In John 10:10, Jesus says, “The thief comes only to steal and kill and destroy; I have come that they may have life, and have it to the full”. But millions of people worldwide are denied the opportunity to know fullness of life because of poverty and social injustice.

The issues of poverty, inequality, poor health and lack of sanitation covered by SDGs 1-6 are inextricably linked. Poverty within a community means there is little money to send children to school; a low level of education leads to limited employment opportunities, lack of understanding on human rights and social equality, and little knowledge of basic hygiene and sanitation. Low incomes mean that families have deficient diets and weak immune systems, leaving them vulnerable to disease and ill health, which is further exacerbated by poor hygiene.

Neglected Tropical Diseases (NTDs) such as leprosy are directly linked to poverty. They don’t just affect a person’s physical health; the associated stigma and discrimination can lead to depression, homelessness, divorce, family breakdown, even the loss of a job or business. To achieve equality, good health and well-being for all, development programmes must go beyond medical care to include health awareness, early detection, education, rehabilitation, water and sanitation, community reintegration, counselling and psychosocial support, research and advocacy.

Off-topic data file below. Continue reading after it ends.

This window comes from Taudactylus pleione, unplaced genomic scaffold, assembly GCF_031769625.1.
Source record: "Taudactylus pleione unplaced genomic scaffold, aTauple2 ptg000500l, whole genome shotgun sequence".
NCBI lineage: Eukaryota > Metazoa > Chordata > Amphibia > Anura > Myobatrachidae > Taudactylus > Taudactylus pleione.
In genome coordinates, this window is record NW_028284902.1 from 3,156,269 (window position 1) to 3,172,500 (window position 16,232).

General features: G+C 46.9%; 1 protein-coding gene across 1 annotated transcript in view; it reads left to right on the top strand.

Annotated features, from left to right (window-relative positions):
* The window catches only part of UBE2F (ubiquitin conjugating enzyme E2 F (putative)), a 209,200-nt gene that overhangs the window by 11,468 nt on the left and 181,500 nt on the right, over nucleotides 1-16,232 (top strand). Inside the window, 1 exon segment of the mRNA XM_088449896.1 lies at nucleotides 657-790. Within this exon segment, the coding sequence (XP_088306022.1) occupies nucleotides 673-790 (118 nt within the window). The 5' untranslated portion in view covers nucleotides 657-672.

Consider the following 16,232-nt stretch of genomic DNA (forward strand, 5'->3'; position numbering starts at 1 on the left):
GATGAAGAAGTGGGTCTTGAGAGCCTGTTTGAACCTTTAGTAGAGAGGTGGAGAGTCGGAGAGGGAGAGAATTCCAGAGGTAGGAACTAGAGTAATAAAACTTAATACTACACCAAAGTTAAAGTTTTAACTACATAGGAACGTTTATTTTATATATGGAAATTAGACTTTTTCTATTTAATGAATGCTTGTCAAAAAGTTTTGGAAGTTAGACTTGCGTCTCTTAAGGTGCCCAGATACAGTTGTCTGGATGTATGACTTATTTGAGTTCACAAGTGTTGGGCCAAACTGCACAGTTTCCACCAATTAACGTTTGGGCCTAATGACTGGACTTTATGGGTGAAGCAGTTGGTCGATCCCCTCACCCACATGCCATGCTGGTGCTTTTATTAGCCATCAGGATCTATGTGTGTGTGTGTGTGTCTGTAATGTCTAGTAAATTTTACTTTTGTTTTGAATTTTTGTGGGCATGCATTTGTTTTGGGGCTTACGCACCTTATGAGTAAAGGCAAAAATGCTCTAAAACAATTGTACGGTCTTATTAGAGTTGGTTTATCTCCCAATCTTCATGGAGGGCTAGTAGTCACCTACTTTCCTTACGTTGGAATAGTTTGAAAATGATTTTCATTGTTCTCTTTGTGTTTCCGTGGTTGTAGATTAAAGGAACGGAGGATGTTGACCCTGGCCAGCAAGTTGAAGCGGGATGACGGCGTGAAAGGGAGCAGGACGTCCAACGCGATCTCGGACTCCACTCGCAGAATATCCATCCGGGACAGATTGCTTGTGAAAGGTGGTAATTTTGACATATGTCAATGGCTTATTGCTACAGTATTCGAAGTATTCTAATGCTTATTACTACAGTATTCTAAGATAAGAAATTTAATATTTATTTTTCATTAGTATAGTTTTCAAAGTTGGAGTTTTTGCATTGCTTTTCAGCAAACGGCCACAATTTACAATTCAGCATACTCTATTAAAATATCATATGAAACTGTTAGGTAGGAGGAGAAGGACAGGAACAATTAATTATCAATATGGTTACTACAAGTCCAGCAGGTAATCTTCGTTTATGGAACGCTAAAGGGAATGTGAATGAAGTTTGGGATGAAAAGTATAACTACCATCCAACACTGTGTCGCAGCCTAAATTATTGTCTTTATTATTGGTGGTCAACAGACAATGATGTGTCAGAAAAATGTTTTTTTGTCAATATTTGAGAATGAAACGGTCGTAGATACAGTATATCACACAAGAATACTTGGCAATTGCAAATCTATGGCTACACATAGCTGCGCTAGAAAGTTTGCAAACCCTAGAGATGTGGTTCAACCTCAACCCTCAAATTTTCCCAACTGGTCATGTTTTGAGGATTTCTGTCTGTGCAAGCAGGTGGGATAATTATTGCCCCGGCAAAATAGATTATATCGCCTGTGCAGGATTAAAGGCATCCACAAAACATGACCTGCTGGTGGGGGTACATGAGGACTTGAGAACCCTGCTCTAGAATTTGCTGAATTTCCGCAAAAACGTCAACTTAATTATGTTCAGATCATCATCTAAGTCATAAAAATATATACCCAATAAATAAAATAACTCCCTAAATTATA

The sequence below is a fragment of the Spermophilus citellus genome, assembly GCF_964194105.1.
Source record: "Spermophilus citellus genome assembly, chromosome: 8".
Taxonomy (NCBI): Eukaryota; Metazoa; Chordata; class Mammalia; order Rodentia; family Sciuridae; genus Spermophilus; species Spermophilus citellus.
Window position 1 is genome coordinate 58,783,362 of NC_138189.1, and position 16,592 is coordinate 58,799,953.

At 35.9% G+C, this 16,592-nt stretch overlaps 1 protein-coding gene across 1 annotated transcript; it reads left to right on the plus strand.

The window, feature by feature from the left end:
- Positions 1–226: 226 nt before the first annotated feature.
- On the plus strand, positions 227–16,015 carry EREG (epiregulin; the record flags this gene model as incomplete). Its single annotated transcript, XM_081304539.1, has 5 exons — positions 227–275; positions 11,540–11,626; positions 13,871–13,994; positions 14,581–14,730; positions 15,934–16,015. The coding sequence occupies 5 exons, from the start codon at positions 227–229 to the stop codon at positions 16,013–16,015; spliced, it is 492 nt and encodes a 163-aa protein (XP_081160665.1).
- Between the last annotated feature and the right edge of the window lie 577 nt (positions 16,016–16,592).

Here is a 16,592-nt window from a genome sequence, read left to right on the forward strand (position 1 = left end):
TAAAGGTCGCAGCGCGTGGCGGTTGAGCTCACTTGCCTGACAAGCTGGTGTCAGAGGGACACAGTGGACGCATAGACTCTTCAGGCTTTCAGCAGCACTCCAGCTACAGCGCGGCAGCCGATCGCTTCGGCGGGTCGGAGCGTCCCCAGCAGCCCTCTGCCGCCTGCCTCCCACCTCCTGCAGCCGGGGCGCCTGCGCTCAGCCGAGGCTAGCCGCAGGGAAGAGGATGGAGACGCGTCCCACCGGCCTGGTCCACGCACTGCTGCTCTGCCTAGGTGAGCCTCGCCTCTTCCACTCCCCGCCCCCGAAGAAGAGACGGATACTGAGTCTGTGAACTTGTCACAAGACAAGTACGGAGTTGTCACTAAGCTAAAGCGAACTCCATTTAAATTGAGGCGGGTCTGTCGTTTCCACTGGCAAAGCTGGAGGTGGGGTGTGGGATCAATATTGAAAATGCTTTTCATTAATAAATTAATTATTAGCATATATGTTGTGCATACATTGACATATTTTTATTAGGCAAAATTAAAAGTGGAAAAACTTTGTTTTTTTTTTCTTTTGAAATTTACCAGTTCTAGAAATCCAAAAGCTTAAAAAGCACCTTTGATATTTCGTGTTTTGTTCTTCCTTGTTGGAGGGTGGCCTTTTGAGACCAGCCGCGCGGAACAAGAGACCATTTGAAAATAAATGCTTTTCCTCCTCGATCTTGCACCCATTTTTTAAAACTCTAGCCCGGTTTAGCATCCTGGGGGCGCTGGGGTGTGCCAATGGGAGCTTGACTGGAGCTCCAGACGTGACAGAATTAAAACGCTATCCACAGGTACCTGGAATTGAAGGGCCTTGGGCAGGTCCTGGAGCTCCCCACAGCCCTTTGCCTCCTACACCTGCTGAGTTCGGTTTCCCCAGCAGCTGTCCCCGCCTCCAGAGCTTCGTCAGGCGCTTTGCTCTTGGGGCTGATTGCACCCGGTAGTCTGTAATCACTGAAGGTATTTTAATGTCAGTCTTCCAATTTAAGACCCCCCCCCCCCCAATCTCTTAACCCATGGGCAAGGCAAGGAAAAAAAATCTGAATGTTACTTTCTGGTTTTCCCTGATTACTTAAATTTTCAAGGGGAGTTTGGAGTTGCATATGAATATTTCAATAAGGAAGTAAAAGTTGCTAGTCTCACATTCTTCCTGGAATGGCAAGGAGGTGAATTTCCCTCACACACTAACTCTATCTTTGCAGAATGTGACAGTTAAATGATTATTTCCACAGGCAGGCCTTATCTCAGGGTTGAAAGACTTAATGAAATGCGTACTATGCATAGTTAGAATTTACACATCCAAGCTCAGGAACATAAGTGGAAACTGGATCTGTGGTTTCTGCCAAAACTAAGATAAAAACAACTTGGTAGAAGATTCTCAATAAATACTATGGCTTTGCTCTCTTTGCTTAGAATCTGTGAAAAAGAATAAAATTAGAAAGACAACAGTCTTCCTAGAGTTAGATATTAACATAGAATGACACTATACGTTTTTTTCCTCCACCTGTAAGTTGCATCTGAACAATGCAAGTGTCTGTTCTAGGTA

Overcoming poverty and inequality may seem like an impossible goal, but with God’s grace and a holistic approach it is more achievable than we may think. Each of us has a role to play, and there are many ways that we can be practically involved. We can all become advocates for change, lobbying our MPs to keep the 0.7 % foreign aid budget in place and signing or creating petitions which challenge discriminatory legislation. For development to be sustainable, there must be local involvement and engagement, so look to support NGOs which have a strong in-country presence, employ indigenous people and work with local groups, including disability people’s organisations. And we must also remember that poverty can be found here in the UK too; we can all do more to be involved in our local communities and schools, support food banks and volunteer our time where it is most needed.

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